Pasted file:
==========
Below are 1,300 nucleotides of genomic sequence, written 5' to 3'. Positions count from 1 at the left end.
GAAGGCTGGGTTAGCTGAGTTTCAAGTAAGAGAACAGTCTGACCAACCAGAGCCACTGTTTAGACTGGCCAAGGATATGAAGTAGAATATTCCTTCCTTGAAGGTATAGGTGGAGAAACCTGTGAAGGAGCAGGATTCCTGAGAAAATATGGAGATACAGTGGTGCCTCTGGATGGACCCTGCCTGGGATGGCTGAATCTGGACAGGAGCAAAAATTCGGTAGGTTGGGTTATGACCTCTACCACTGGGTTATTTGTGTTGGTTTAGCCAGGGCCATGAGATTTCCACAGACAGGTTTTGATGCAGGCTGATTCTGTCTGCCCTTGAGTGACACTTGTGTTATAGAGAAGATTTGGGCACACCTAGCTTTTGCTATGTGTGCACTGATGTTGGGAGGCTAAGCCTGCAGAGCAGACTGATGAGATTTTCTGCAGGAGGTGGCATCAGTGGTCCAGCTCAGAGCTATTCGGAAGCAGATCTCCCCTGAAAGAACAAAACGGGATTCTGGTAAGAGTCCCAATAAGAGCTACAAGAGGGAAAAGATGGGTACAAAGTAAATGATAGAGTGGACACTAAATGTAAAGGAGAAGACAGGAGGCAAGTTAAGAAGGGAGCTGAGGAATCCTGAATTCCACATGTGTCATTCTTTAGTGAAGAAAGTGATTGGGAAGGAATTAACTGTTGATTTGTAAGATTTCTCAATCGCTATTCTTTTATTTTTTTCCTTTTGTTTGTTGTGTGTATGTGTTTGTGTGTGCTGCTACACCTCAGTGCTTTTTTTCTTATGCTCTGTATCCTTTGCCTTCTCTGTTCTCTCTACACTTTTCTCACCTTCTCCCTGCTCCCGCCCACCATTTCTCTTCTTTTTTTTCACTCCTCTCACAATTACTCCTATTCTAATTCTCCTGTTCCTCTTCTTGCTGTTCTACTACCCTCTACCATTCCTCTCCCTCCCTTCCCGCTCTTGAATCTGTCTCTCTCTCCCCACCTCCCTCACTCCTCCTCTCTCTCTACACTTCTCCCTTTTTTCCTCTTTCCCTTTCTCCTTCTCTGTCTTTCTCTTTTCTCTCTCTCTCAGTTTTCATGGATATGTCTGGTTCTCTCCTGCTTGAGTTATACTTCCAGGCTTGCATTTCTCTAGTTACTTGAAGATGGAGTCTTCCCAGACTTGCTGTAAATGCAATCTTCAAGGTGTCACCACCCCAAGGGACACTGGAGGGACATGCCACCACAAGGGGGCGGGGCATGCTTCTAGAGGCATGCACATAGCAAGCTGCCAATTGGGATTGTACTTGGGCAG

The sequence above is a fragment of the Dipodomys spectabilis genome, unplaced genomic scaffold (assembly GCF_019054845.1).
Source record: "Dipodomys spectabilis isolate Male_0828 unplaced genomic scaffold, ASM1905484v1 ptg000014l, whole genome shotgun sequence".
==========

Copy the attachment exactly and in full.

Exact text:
Below are 1,300 nucleotides of genomic sequence, written 5' to 3'. Positions count from 1 at the left end.
GAAGGCTGGGTTAGCTGAGTTTCAAGTAAGAGAACAGTCTGACCAACCAGAGCCACTGTTTAGACTGGCCAAGGATATGAAGTAGAATATTCCTTCCTTGAAGGTATAGGTGGAGAAACCTGTGAAGGAGCAGGATTCCTGAGAAAATATGGAGATACAGTGGTGCCTCTGGATGGACCCTGCCTGGGATGGCTGAATCTGGACAGGAGCAAAAATTCGGTAGGTTGGGTTATGACCTCTACCACTGGGTTATTTGTGTTGGTTTAGCCAGGGCCATGAGATTTCCACAGACAGGTTTTGATGCAGGCTGATTCTGTCTGCCCTTGAGTGACACTTGTGTTATAGAGAAGATTTGGGCACACCTAGCTTTTGCTATGTGTGCACTGATGTTGGGAGGCTAAGCCTGCAGAGCAGACTGATGAGATTTTCTGCAGGAGGTGGCATCAGTGGTCCAGCTCAGAGCTATTCGGAAGCAGATCTCCCCTGAAAGAACAAAACGGGATTCTGGTAAGAGTCCCAATAAGAGCTACAAGAGGGAAAAGATGGGTACAAAGTAAATGATAGAGTGGACACTAAATGTAAAGGAGAAGACAGGAGGCAAGTTAAGAAGGGAGCTGAGGAATCCTGAATTCCACATGTGTCATTCTTTAGTGAAGAAAGTGATTGGGAAGGAATTAACTGTTGATTTGTAAGATTTCTCAATCGCTATTCTTTTATTTTTTTCCTTTTGTTTGTTGTGTGTATGTGTTTGTGTGTGCTGCTACACCTCAGTGCTTTTTTTCTTATGCTCTGTATCCTTTGCCTTCTCTGTTCTCTCTACACTTTTCTCACCTTCTCCCTGCTCCCGCCCACCATTTCTCTTCTTTTTTTTCACTCCTCTCACAATTACTCCTATTCTAATTCTCCTGTTCCTCTTCTTGCTGTTCTACTACCCTCTACCATTCCTCTCCCTCCCTTCCCGCTCTTGAATCTGTCTCTCTCTCCCCACCTCCCTCACTCCTCCTCTCTCTCTACACTTCTCCCTTTTTTCCTCTTTCCCTTTCTCCTTCTCTGTCTTTCTCTTTTCTCTCTCTCTCAGTTTTCATGGATATGTCTGGTTCTCTCCTGCTTGAGTTATACTTCCAGGCTTGCATTTCTCTAGTTACTTGAAGATGGAGTCTTCCCAGACTTGCTGTAAATGCAATCTTCAAGGTGTCACCACCCCAAGGGACACTGGAGGGACATGCCACCACAAGGGGGCGGGGCATGCTTCTAGAGGCATGCACATAGCAAGCTGCCAATTGGGATTGTACTTGGGCAG

The sequence above is a fragment of the Dipodomys spectabilis genome, unplaced genomic scaffold (assembly GCF_019054845.1).
Source record: "Dipodomys spectabilis isolate Male_0828 unplaced genomic scaffold, ASM1905484v1 ptg000014l, whole genome shotgun sequence".